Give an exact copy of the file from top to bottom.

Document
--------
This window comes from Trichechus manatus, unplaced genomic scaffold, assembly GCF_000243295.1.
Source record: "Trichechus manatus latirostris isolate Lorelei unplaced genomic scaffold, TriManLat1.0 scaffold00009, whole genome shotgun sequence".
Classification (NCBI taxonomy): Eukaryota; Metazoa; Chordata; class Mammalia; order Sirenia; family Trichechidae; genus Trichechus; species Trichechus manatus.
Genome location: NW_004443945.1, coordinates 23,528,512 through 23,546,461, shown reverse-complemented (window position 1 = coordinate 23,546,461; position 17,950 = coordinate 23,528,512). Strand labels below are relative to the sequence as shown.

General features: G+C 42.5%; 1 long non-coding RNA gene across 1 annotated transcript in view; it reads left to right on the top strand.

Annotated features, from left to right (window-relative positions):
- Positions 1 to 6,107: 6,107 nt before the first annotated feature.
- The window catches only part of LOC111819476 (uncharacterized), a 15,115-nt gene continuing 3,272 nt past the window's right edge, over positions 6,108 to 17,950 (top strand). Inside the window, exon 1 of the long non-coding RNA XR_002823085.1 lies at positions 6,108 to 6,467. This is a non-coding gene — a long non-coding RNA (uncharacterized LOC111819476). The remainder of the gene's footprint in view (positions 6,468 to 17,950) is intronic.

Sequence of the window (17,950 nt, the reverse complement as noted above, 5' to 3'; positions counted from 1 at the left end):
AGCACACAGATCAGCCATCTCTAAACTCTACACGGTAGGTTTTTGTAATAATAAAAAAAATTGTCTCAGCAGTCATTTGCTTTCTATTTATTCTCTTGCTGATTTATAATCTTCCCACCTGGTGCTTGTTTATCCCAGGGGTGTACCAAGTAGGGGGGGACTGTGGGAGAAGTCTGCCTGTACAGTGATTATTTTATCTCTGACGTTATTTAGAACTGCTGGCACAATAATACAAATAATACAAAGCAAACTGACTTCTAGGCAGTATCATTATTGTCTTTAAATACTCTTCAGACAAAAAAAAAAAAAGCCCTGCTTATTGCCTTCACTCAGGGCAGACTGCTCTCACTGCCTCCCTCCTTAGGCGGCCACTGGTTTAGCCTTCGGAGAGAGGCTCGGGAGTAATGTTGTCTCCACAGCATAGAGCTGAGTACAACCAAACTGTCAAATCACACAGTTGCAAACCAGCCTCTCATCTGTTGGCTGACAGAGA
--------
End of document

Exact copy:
This window comes from Trichechus manatus, unplaced genomic scaffold, assembly GCF_000243295.1.
Source record: "Trichechus manatus latirostris isolate Lorelei unplaced genomic scaffold, TriManLat1.0 scaffold00009, whole genome shotgun sequence".
Classification (NCBI taxonomy): Eukaryota; Metazoa; Chordata; class Mammalia; order Sirenia; family Trichechidae; genus Trichechus; species Trichechus manatus.
Genome location: NW_004443945.1, coordinates 23,528,512 through 23,546,461, shown reverse-complemented (window position 1 = coordinate 23,546,461; position 17,950 = coordinate 23,528,512). Strand labels below are relative to the sequence as shown.

General features: G+C 42.5%; 1 long non-coding RNA gene across 1 annotated transcript in view; it reads left to right on the top strand.

Annotated features, from left to right (window-relative positions):
- Positions 1 to 6,107: 6,107 nt before the first annotated feature.
- The window catches only part of LOC111819476 (uncharacterized), a 15,115-nt gene continuing 3,272 nt past the window's right edge, over positions 6,108 to 17,950 (top strand). Inside the window, exon 1 of the long non-coding RNA XR_002823085.1 lies at positions 6,108 to 6,467. This is a non-coding gene — a long non-coding RNA (uncharacterized LOC111819476). The remainder of the gene's footprint in view (positions 6,468 to 17,950) is intronic.

Sequence of the window (17,950 nt, the reverse complement as noted above, 5' to 3'; positions counted from 1 at the left end):
AGCACACAGATCAGCCATCTCTAAACTCTACACGGTAGGTTTTTGTAATAATAAAAAAAATTGTCTCAGCAGTCATTTGCTTTCTATTTATTCTCTTGCTGATTTATAATCTTCCCACCTGGTGCTTGTTTATCCCAGGGGTGTACCAAGTAGGGGGGGACTGTGGGAGAAGTCTGCCTGTACAGTGATTATTTTATCTCTGACGTTATTTAGAACTGCTGGCACAATAATACAAATAATACAAAGCAAACTGACTTCTAGGCAGTATCATTATTGTCTTTAAATACTCTTCAGACAAAAAAAAAAAAAGCCCTGCTTATTGCCTTCACTCAGGGCAGACTGCTCTCACTGCCTCCCTCCTTAGGCGGCCACTGGTTTAGCCTTCGGAGAGAGGCTCGGGAGTAATGTTGTCTCCACAGCATAGAGCTGAGTACAACCAAACTGTCAAATCACACAGTTGCAAACCAGCCTCTCATCTGTTGGCTGACAGAGA